When the Royal Academy left Somerset House in 1837 to a shared building with the National Gallery in Trafalgar Square, the ceiling paintings were transferred. While documents in the Royal Academy’s Archive indicate the paintings were displayed in the Council Room in Trafalgar Square, as they had been at Somerset House (Council minutes XX, 1899, p.431 and General Assembly minutes, 1899, pp.57-58), Hutchison writes that West’s paintings were in the Council Room but Kauffman’s were in the Library (Hutchison, 1986, p.88). A drawing in the National Archives from 1832 of the design for the Council Room at Trafalgar Square shows space allocated for both the West and Kauffman paintings (WORKS 33/939). However, as the drawing dates from before the Royal Academy moved, it is unclear whether this scheme was used.

The ceiling paintings were later transferred to the ceiling of the entrance hall for the Royal Academy at Burlington House in a design by T.G. Jackson. The proposal to hang them there was included in the General Assembly minutes on 20 July 1899, 32 years after the Royal Academy had moved to Burlington House. It was explained “since the removal of the academy to Burlington House [the paintings] had been lying unused in the basement, it became a question whether something might not be done to further improve the somewhat mean aspect of the Hall” (General Assembly minutes, 1899, pp.57-58).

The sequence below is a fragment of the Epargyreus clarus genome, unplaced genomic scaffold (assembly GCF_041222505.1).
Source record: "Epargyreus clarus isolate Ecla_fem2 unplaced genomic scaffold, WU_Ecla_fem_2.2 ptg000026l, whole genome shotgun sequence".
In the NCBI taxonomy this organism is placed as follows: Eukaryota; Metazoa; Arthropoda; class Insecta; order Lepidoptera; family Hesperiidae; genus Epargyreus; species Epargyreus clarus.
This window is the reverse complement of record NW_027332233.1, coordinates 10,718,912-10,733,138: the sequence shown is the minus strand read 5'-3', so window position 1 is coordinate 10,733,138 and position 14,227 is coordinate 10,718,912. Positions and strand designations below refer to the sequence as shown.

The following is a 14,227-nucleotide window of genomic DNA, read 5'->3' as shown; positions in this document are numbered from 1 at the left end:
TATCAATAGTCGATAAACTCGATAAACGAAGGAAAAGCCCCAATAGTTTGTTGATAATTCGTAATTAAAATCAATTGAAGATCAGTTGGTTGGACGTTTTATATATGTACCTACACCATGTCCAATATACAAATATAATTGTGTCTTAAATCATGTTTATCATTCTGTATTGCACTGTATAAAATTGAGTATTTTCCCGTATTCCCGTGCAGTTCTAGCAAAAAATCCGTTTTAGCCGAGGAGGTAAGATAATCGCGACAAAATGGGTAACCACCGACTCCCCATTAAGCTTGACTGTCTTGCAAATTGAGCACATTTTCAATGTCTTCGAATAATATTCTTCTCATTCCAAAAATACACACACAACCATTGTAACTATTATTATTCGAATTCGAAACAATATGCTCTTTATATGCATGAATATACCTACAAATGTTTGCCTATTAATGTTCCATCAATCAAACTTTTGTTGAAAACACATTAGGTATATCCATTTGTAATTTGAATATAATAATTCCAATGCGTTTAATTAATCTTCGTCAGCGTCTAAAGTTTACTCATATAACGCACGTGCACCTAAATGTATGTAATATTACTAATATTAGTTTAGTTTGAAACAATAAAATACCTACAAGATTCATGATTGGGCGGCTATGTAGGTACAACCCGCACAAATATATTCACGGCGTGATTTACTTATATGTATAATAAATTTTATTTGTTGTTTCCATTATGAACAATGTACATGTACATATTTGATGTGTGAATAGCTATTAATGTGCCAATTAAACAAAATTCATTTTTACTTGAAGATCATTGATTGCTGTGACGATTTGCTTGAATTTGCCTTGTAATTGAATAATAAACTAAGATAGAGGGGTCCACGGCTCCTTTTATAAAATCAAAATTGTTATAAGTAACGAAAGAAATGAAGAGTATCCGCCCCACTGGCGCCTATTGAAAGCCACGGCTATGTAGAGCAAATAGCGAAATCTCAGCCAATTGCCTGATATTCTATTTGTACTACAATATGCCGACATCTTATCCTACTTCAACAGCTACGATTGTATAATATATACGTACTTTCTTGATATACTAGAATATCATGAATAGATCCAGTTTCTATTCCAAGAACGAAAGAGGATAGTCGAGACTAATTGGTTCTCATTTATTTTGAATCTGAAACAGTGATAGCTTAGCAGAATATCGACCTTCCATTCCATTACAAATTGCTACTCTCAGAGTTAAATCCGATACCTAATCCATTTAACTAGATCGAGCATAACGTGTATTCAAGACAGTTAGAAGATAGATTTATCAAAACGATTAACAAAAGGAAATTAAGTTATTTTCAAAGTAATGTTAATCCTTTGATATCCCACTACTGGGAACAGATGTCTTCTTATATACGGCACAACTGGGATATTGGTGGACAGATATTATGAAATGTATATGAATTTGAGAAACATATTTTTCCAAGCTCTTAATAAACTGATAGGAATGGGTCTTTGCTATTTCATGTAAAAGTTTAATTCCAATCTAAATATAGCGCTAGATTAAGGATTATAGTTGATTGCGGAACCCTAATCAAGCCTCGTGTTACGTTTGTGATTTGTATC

Related Works

Four grisaille studies for the paintings are in the collection of the Victoria & Albert Museum: Design (E.866-1948); Composition (E.864-1948); Colouring (E.863-1948); and Invention (E.865-1948).

Further Reading

Joseph Baretti, A Guide Through the Royal Academy, London: Royal Academy of Arts, 1781, p.26.

Sidney Hutchison, The History of the Royal Academy 1768-1986, 1986 (2nd ed.), London: Robert Royce.

Wendy Wassyng Roworth, Angelica Kauffman: A Continental Artist in Georgian England, Reaktion Books, 1992, p.68.

Helen Valentine, ''The Elements of Art': Four Ceiling Roundels for the Royal Academy of Arts at Somerset House' in Bettina Baumgärtel (ed.), Angelica Kauffman, exhibition catalogue, Kunstpalast Düsseldorf, 2020, pp. 18-23

Bettina Baumgärtel ed., Angelica Kauffman, exhibition catalogue, Kunstpalast Düsseldorf, 2020, catalogue entries 34-41, pp. 102-103

Bettina Baumgärtel and Annette Wickham, Angelica Kauffman, exhibition catalogue, Royal Academy 2024, pp. 22, 31-33, 66,

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Object details

Angelica Kauffman RA (1741 - 1807)
Object type
Oil on canvas

1260 mm x 1485 mm x 25 mm

Royal Academy of Arts
Object number
Commissioned from Angelica Kauffman RA in 1778-1780